With our full slate of March GMAT courses right around the corner, one of the most common questions we encounter at this time of year is, “When should I take the GMAT?” Many prospective MBA students know the GMAT is in their near future, but for a variety of reasons, they aren’t sure they want to deal with it just yet.
Sure, they could take a course in March and have the test done by May, but why not wait until July? We always encourage our students to look at their own individual situations first and foremost, but as a rule of thumb, we tend to encourage test-takers to tackle the GMAT early in the calendar year, whenever possible.
We offer five reasons for taking (and prepping for) the GMAT early:
- Taking the test early preserves all of your options. One major part of test-taking psychology is to prepare for success and treat your first GMAT examination like it will be your only examination. That said, having options is always a good thing. Given that MBA candidates who sit for multiple GMAT exams are generally not punished during the admissions process, it makes sense to preserve the possibility of taking a second test. The last thing you want to encounter is a timeline that gets jammed up because you want to take the GMAT again. The earlier your prepare for and take the test the first time, the more cushion you allow yourself to repeat the process if necessary.
- Having a score banked allows you to do proper research. The GMAT plays a major factor in determining admissions possibilities for an MBA candidate. A 30-point difference can send an HBS or Stanford hopefull back to the drawing board in search of a lower-ranked school that might offer a great fit. Alternatively, we’ve had many clients email us to announce that they “got a 730!” … but now they have “no idea which schools to look at.” The GMAT score serves as a critical benchmark for determining prospects and schools and it is difficult to dive into the school selection process without knowing that score. Late spring is often the best time to visit MBA programs and engage in exhaustive research, but unless you know that the schools are appropriate, that type of activity can wind up being wasted effort.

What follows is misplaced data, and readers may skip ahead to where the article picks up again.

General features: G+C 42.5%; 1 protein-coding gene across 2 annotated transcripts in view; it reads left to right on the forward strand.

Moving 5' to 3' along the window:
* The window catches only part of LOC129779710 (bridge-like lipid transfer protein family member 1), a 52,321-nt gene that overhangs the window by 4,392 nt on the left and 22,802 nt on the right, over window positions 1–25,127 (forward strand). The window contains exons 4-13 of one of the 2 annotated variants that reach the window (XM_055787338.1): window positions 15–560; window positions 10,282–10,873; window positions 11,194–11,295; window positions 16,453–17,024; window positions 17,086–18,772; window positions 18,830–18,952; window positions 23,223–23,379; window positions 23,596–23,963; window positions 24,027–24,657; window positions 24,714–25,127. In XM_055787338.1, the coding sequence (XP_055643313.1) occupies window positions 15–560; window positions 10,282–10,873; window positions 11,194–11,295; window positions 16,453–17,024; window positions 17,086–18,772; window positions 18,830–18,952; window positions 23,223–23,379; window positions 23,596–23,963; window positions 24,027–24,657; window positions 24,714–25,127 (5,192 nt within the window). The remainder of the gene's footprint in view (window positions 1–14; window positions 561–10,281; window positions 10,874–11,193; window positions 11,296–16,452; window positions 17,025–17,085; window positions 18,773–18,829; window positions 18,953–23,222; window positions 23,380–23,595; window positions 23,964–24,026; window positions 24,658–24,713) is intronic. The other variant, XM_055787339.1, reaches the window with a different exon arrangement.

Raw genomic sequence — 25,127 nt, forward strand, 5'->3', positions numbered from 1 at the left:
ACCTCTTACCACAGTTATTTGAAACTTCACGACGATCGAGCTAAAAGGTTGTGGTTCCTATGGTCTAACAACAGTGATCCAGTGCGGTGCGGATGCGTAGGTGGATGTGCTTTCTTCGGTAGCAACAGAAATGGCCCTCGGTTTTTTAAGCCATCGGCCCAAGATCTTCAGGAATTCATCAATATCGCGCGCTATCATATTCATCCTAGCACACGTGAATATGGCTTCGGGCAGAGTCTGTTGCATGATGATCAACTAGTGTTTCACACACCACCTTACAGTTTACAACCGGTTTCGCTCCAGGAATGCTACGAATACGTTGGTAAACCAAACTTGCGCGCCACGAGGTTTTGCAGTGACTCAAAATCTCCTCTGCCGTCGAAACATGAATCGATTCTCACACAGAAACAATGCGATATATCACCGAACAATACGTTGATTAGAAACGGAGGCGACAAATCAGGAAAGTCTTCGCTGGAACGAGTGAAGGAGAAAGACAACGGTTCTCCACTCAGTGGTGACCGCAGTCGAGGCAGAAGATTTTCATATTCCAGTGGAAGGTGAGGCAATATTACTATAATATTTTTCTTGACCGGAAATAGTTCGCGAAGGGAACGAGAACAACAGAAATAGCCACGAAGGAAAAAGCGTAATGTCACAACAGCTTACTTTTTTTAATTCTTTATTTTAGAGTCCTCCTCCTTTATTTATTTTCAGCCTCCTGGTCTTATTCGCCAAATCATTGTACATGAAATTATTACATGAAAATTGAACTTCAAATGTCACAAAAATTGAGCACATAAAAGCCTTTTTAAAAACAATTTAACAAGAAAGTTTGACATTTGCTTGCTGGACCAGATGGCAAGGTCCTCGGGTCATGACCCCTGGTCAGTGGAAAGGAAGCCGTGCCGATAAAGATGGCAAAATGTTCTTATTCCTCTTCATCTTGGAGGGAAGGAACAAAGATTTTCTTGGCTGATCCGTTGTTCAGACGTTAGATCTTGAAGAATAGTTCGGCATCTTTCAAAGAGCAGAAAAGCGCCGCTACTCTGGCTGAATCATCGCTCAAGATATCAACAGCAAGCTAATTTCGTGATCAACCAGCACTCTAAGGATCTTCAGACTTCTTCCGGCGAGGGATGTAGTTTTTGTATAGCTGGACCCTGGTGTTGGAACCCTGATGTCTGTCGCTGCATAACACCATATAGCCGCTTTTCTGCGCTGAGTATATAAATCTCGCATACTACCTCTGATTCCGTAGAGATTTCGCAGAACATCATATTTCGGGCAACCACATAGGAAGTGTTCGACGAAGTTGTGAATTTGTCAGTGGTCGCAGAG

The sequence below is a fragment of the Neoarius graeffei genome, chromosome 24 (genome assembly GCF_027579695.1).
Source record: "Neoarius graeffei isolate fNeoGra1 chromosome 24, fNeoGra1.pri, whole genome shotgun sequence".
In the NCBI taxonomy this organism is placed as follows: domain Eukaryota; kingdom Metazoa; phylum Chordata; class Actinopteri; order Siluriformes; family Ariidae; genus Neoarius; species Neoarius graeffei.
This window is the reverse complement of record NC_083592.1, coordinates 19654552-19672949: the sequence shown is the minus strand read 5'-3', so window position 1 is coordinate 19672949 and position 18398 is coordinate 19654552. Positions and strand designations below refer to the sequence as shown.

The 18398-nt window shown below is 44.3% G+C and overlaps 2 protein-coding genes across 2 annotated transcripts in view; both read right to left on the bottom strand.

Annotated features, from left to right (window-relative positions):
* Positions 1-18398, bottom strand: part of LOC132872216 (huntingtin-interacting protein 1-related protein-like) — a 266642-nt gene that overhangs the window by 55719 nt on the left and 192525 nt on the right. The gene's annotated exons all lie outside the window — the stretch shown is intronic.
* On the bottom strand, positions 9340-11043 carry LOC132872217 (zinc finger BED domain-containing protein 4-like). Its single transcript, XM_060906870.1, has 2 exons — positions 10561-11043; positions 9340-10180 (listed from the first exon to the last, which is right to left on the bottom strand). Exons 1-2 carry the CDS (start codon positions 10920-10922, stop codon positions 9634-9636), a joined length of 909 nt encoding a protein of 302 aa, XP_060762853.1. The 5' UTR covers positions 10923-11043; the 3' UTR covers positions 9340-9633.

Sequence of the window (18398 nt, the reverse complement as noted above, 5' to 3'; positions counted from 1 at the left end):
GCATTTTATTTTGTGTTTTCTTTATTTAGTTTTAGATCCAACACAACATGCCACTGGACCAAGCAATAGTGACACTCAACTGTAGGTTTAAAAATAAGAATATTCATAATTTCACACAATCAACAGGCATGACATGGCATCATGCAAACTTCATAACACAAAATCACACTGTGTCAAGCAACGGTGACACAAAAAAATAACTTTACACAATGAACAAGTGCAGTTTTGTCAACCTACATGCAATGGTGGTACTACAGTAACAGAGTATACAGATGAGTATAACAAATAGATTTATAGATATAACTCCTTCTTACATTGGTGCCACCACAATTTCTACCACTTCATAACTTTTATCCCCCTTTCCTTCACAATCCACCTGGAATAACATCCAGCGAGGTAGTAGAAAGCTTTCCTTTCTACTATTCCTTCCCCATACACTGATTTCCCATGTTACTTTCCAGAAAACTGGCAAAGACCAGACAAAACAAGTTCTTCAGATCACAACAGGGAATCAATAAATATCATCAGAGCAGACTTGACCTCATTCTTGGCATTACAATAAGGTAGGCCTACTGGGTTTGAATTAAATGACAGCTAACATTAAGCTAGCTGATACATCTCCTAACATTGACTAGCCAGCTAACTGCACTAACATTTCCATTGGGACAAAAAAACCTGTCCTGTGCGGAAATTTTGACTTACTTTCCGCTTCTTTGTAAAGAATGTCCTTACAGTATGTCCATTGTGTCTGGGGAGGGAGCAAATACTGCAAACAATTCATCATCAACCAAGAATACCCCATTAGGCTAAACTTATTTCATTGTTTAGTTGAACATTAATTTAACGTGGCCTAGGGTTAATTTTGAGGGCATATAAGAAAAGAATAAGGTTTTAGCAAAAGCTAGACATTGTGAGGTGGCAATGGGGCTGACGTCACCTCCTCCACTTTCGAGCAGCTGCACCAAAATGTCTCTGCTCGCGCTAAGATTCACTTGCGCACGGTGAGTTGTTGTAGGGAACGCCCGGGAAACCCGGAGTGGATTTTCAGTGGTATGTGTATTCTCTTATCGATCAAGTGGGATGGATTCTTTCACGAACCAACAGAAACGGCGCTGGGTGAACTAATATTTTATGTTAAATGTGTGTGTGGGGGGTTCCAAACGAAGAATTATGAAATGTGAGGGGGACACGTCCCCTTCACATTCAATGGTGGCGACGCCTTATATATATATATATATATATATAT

- The earlier you are aware of a quant weakness, the more time you have to address it. We talk a lot in this space about how test scores work on two levels: as a raw number and also as an indicator for key admissions themes. When it comes to that second consideration, there is much candidates can do to offset negative admissions themes derived from their GMAT score … but only if they act quickly enough. In particular, if the quant score is out of balance, an applicant can take some quant-heavy courses over the summer and help alleviate any concerns that the business school has about that student’s ability to do the work.
- No time like winter! It sounds ridiculous, but it can often be harder to buckle down and study during the summer months when the weather is great, the days are longer, softball leagues are happening … you get the idea. Summer is a season that competes for our time like no other stretch of the year save for the holidays. Avoid the conflict and chase out the final days of winter with some serious GMAT prep.
- Candidates are slaves to the GMAT. Above all else, the GMAT has the capacity to cripple an applicant’s entire operation. So many of our admissions consulting clients wait to start working with a consultant until the test is over. Many other candidates won’t even touch the essays until they have the GMAT squarely in their rearview mirror. Many applicants are linear thinkers and like to clear hurdles one at a time. Since the GMAT is often the first hurdle, and it is a task that people push off for later, it tends to set back the entire process. The sooner that you can tackle the GMAT, conquer it, and put it in your trophy case, the sooner you can address the rest of the process – essays, interviews, and everything else – with a clear mind and a sense of purpose.